Towers of Silence are funerary towers in Zorastrianism where the dead are exposed to the elements, to be eaten by carrion birds, and their bodies are kept from contaminating the earth.

A failed burial is a heart thread of Paul Scott's third novel of the same name in his Raj Quartet. Mabel Layton, according to her companion, Barbie Batchelor, wanted to be buried next to her second husband in Ranpur. These wishes, expressed to her, were not communicated to her step-daughter who buries her in Pankot. Barbie, who barging into the morgue, has seen the body being shifted into an appropriate pose after a post-mortem examination, imagines its extended features to reveal Mabel's present torment: a vision of hell and displacement.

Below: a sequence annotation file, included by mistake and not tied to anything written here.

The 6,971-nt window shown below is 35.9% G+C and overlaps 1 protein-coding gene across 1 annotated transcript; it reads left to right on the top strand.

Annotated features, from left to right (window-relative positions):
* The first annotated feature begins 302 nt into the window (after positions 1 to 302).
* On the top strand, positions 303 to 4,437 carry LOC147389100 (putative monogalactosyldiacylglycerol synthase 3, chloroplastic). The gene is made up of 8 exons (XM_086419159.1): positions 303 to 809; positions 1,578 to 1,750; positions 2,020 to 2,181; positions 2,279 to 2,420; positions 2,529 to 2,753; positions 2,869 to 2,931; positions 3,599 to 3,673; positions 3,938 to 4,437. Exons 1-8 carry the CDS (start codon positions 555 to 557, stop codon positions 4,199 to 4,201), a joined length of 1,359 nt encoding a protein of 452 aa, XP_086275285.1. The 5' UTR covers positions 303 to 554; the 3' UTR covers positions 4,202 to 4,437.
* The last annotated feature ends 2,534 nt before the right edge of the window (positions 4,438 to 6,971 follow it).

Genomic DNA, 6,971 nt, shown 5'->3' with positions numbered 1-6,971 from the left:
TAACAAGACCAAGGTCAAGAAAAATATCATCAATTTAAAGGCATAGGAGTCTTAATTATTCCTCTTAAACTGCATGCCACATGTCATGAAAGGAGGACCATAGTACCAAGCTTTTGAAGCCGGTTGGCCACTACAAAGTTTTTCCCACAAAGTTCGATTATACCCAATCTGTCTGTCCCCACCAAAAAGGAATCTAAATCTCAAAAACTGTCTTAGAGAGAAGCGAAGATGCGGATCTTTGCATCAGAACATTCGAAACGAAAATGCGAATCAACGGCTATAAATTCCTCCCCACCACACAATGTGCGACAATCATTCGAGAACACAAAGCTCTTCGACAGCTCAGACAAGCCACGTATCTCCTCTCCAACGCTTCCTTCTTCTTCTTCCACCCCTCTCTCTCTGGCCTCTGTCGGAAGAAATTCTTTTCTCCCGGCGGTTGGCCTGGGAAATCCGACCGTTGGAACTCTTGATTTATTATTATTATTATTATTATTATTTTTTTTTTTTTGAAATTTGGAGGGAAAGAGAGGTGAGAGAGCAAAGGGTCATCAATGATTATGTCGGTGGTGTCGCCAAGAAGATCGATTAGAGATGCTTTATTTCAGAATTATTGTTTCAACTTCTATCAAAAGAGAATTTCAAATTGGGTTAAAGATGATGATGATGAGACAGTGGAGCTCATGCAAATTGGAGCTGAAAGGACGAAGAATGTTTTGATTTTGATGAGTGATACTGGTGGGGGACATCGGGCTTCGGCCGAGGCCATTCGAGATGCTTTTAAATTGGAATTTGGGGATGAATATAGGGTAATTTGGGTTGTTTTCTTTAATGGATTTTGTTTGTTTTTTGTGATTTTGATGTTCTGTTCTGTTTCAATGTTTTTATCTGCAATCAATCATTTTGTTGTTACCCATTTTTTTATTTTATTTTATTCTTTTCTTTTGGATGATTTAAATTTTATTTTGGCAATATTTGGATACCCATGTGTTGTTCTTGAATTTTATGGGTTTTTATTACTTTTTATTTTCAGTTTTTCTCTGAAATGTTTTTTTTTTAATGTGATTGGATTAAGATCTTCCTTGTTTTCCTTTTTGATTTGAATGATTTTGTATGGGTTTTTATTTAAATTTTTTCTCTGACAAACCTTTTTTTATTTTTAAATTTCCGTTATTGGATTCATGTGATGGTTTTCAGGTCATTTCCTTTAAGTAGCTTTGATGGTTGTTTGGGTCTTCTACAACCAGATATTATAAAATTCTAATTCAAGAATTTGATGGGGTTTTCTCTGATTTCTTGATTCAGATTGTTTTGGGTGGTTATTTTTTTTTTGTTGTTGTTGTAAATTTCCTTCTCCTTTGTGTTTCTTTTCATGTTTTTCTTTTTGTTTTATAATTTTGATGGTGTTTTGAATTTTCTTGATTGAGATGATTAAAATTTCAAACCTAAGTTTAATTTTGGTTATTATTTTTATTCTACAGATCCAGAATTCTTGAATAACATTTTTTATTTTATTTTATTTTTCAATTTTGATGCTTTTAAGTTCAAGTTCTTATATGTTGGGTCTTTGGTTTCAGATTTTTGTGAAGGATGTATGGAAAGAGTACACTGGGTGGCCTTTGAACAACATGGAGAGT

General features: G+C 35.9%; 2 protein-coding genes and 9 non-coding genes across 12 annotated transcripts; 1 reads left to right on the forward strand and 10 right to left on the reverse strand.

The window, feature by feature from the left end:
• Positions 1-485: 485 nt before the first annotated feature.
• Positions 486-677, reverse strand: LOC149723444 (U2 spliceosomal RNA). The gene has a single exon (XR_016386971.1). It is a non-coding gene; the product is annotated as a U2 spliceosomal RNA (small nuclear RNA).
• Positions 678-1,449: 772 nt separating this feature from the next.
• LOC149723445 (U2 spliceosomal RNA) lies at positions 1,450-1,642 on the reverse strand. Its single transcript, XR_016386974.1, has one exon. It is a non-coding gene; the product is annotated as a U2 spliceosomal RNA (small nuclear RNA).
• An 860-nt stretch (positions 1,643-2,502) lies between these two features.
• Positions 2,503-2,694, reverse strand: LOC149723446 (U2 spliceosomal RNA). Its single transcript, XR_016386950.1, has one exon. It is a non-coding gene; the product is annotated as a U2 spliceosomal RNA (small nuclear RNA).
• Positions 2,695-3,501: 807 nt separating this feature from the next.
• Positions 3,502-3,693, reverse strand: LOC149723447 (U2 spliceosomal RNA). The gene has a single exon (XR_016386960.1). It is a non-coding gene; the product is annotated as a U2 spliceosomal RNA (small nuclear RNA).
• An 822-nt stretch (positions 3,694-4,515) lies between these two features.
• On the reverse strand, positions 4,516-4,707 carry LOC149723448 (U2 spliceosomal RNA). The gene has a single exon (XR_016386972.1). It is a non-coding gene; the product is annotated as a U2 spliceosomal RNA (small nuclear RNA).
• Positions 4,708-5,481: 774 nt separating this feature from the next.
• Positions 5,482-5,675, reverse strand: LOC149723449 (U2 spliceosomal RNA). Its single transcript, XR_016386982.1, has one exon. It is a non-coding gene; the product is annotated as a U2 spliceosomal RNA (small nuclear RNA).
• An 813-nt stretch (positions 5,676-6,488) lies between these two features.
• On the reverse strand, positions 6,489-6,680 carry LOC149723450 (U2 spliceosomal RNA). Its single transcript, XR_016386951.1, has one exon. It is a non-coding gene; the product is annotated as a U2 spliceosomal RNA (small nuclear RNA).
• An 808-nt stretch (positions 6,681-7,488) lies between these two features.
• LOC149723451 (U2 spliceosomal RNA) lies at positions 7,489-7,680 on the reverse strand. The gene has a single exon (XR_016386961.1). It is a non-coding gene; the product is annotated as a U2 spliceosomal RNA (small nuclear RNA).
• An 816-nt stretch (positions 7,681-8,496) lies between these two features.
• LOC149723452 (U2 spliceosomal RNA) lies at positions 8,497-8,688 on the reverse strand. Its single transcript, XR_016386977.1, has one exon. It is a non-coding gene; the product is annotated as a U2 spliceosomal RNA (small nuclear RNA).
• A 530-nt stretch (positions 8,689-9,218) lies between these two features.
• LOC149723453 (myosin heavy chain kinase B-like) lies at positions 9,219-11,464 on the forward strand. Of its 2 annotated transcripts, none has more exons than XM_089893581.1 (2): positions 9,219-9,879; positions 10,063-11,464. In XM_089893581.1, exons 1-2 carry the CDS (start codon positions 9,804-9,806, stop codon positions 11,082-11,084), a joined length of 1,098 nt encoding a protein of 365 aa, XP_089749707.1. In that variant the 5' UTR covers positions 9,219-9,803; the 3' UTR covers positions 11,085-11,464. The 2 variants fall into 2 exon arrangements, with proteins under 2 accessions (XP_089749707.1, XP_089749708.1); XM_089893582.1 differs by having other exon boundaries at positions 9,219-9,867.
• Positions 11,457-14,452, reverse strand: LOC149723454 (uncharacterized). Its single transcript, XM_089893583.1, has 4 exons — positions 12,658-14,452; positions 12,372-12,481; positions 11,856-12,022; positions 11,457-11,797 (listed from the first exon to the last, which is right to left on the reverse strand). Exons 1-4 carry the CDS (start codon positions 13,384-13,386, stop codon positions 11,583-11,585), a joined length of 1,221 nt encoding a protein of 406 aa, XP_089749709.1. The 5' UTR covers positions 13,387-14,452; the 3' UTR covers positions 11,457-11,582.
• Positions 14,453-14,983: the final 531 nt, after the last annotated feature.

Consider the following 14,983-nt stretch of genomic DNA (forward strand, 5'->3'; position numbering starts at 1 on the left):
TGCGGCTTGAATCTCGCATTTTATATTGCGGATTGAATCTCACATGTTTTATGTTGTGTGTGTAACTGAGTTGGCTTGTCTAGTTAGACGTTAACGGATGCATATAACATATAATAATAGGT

This scene of heightened emotion and surreal viewing is beautifully controlled and evoked by Scott in the context of an apparently realist novel, unfolding with documentary like precision.
Indeed the closer you read Scott the more he diverges from a 'straig…

Book shelving

As well as needing to construct more (a Saturday task), unpacking books offers opportunities for distraction.

The first has come as a second opportunity to engage in a purge of things unread or never to be read a second time (and that, in some cases, you wished you had never read a first time). As I went about this task, I felt a further tightening of what I might in the future read. This was not of the same kind as when, a few years ago, psychotherapy fell out of my attention. This was quite a dramatic and particular divestment of a long standing interest that only Jung, Robert Johnson and Helen Luke survived, and primarily for their central interest in religion (rather than the mechanics of therapy).

This time it was not whole subjects that disappeared but certain strands. I do not expect, for example, to read early texts of Indian philosophy or the lives of Jain saints. I might carry an image of a person who might do this (or should) but I think now I can safely say that the need …

Michael Graham Jones a friend and mentor